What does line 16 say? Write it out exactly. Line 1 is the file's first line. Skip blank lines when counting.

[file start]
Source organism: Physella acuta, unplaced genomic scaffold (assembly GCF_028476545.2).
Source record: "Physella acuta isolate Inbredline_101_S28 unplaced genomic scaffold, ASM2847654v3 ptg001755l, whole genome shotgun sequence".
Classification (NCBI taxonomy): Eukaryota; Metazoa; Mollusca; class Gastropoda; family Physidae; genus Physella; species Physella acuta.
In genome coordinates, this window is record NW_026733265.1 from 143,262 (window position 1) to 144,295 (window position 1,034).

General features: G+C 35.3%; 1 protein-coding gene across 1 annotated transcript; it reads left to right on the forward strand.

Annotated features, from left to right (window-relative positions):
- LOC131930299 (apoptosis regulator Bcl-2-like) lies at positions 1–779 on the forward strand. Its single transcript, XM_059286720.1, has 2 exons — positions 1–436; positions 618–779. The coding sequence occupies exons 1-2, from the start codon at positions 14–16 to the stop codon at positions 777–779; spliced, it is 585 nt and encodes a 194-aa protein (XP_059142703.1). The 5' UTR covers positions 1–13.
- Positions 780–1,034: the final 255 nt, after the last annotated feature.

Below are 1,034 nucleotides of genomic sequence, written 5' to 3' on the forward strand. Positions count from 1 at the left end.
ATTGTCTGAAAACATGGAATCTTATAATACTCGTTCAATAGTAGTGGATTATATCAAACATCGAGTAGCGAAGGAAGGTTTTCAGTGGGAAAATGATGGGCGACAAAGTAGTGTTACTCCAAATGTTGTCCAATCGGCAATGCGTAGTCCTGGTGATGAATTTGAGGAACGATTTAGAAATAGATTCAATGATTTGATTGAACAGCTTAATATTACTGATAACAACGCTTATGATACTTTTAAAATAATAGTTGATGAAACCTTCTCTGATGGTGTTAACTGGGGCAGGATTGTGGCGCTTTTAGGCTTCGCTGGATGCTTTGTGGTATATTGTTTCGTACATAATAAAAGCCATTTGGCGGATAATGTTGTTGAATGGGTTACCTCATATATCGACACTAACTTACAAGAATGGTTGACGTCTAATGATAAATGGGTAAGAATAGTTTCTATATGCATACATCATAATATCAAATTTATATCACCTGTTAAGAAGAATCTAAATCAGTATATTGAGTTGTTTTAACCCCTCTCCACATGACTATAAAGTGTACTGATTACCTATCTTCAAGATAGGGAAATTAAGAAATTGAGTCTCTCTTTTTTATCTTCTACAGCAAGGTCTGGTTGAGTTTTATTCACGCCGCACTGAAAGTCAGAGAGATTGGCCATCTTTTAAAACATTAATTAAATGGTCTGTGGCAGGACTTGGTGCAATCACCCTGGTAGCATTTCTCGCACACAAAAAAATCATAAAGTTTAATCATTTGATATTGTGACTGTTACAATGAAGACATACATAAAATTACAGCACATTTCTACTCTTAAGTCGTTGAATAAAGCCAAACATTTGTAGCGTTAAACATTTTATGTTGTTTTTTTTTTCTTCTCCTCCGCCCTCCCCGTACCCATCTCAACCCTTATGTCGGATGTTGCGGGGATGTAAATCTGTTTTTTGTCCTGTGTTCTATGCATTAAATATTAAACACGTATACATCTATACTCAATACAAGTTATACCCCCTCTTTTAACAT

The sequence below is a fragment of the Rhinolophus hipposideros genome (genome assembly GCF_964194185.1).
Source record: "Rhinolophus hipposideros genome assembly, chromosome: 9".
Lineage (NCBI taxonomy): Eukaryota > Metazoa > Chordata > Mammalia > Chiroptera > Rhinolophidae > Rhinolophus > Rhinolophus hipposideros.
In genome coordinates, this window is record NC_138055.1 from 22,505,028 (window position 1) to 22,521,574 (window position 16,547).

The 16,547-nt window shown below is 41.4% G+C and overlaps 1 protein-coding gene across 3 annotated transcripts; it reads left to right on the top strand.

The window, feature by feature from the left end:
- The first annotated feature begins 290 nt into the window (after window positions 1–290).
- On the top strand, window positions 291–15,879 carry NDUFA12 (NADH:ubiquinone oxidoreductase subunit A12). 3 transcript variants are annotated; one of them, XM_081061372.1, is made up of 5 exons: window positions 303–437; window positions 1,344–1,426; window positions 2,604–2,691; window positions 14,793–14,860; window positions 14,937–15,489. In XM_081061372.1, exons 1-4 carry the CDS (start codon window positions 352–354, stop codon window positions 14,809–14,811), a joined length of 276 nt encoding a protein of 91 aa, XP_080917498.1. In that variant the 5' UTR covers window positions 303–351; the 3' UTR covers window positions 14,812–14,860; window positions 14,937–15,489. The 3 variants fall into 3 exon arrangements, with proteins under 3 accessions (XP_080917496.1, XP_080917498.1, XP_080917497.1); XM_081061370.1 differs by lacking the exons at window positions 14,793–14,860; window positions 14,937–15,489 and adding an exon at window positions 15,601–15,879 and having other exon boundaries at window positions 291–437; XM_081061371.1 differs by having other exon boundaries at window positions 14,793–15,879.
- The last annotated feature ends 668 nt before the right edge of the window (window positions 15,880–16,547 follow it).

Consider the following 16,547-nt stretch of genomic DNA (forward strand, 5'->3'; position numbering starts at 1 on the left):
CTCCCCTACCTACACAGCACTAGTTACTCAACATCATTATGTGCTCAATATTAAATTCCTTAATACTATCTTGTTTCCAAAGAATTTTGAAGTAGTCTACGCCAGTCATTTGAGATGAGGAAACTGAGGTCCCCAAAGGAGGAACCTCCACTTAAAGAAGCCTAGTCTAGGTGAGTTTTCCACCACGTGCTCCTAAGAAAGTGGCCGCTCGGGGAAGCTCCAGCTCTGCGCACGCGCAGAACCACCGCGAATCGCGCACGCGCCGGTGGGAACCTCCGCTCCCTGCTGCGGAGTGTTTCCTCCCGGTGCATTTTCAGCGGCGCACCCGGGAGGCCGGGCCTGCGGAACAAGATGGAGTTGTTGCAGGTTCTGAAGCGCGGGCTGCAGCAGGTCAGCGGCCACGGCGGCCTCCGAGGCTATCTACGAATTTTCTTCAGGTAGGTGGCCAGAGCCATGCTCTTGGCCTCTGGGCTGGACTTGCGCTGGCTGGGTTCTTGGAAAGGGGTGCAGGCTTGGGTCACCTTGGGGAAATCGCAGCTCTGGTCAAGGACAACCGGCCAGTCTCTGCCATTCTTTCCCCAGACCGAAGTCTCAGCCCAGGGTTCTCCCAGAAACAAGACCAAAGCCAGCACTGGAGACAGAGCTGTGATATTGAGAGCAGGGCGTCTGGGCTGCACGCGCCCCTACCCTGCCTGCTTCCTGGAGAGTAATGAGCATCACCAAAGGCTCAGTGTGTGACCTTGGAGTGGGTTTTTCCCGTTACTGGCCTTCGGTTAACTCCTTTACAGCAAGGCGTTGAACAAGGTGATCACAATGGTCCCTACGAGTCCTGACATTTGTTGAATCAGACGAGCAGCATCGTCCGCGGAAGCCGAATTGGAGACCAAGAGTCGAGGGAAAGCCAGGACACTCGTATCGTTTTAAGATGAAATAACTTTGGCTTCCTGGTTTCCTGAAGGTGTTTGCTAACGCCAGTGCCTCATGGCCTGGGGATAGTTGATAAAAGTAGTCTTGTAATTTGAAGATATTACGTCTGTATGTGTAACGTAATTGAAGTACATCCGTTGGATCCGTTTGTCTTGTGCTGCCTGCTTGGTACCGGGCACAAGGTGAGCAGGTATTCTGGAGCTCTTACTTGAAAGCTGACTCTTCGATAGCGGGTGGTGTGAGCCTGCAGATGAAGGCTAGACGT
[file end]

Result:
The window, feature by feature from the left end: